Mapping Your Learning Connections


Photo Credit: Glogster

According to Siemens, “considering technology and meaning-making as learning activities begins to move learning into the digital age” (2005, para. 15). Inherent to this new viewpoint on learning is the idea that we can no longer personally experience everything there is to experience as we try to learn something new. We must create networks which, simply defined, are connections between entities. By using these networks – of people, of technology, of social structures, of systems, of power grids, etc. – learning communities can share their ideas with others, thereby “cross-pollinating” the learning environment (Siemens, 2005, para. 21).

My Learning Connections

Photo Credit: Google images

Today, learning takes place in different forums. The network has changed the way I learn. Gone are the days of sitting in a classroom environment. Today my learning environment is formal in an online community. Working a full-time job, taking care of the family, and learning, I am able to balance my schedule with online learning compared to the traditional classroom setting. The rapid growth of technology devices and capabilities of information and communication technologies provides me with an endless variety of networking tools that allows me to collaborate, share information, and connect with people across diverse disciplines and geographical locations.

The digital tools that best facilitate learning for me are multimedia online activities, print materials, web, e-mail, Internet, CD-ROM, computer software, audio or video conferencing, audio or video tapes, and TV or radio. In addition, search engines, blogs, and media presentations (YouTube) that allows me to research, upload, share, and view videos is one of many media technology vogue that have made facilitating learning for me more accessible and convenient. Each tool provides information, links to new connections, and shared learning. According to Siemens, Information abundance requires that we offload our cognitive capacity onto a network of people and technology (Laureate Education (Producer), n.d.). Digital tools allow me to explore, share, engage, and connect with people and content in meaningful ways that help me learn.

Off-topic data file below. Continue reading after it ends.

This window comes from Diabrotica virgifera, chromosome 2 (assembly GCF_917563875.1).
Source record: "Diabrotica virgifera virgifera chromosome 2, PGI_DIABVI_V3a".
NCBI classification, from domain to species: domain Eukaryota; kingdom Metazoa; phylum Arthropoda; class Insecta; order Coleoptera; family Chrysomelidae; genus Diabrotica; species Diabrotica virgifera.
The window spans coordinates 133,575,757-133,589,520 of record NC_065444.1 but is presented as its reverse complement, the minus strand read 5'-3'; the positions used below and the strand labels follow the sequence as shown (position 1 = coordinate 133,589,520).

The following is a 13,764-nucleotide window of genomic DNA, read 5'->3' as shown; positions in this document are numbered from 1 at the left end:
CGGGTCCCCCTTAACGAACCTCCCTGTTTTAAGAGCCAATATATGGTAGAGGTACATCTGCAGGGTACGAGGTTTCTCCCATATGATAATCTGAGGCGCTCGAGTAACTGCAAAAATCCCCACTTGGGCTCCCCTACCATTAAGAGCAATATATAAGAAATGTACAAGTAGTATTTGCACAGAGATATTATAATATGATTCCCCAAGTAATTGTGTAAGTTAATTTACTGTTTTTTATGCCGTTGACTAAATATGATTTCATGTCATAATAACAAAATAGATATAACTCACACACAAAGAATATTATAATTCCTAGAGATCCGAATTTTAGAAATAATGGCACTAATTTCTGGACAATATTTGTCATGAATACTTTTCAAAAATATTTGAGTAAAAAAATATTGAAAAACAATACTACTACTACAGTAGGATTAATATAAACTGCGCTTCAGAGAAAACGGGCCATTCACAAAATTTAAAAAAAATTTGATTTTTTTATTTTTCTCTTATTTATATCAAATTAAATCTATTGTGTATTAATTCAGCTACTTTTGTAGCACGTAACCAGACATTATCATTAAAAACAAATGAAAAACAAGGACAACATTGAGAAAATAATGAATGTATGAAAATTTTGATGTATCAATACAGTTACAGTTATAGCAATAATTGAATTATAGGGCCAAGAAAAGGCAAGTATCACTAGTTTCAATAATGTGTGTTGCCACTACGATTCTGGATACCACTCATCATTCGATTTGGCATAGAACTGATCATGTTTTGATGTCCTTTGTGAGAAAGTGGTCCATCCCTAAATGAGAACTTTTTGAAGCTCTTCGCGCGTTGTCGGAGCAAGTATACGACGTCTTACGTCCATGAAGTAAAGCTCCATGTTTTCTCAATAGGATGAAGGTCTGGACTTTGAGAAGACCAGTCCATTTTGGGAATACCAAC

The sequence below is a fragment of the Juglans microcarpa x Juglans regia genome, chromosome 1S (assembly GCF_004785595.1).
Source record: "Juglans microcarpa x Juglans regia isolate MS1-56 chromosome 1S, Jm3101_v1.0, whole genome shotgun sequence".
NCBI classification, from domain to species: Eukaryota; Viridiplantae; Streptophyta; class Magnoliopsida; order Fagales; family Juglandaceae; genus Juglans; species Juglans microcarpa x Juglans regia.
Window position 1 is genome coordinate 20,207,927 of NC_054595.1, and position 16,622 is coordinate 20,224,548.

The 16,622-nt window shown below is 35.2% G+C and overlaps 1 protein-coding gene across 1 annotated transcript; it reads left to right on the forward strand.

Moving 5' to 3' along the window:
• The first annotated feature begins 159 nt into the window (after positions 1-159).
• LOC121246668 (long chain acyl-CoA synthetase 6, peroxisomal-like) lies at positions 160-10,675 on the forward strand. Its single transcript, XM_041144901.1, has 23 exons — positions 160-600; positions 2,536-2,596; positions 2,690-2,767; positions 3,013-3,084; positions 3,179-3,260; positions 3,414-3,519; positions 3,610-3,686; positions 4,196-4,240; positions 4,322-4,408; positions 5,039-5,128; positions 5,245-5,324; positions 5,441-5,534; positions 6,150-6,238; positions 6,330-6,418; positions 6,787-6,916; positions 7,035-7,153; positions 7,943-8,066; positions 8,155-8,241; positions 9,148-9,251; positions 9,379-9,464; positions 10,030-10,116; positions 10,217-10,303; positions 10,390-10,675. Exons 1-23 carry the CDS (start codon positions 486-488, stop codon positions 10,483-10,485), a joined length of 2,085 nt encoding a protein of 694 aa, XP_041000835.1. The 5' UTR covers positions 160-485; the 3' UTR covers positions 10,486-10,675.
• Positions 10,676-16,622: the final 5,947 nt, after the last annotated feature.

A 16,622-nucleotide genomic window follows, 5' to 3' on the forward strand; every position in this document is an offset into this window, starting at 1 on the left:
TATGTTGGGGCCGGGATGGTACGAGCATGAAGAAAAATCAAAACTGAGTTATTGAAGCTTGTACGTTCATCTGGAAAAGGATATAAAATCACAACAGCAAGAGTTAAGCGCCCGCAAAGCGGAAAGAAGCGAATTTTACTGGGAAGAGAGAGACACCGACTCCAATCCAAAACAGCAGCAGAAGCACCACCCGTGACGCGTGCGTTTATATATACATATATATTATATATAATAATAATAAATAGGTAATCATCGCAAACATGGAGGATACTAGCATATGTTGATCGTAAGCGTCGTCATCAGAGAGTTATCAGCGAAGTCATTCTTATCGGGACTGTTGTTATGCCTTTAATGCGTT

Through education, work, social networks (family, friends, and colleagues), blogs, and research I gain new knowledge. Through a variety of social-networking platforms, I can reach out to other professionals in the field if I have any questions related to instructional design issues. Blogging has provided me with the ability to keep track of new emerging instructional design trends or issues. It is fast and mobile. I find new audiences every time I log in. Blogging provides me a space to have my own voice on the web and organizing the world’s information from my personal perspective. Blogging is real-time information network powered by people all around the globe that lets me share and discovers knowledge.

My personal learning networks support the central tenants of connectivism by sharing my viewpoints with others globally we explore ideas completely developing thorough knowledge of the learning activity. My personal learning networks have been very instrumental in providing the kind of learning experience for me to complete my education in the comfort of my home thanks to the digital age of technology. The fact that I am able to find information on any subject germane to my learning experience is also great. Learning communities are essential for collaboration and learning. Learning is socially shared cognition that is a process of becoming a member of a sustained community of practice; social interaction that constructs and reconstructs contexts, knowledge, and meanings (Ormrod, Schunk, Gredler, 2009, p. 19).



Davis, C., Edmunds, E., & Kelly-Bateman, V. (2008). Connectivism. In M. Orey (Ed.), Emerging perspectives on learning, teaching, and technology. Retrieved from

Laureate Education (Producer). (n.d.). Connectivism [Video file]. Retrieved from

Ormrod, J., Schunk, D., & Gredler, M. (2009). Learning theories and instruction (Laureate custom edition). New York: Pearson.


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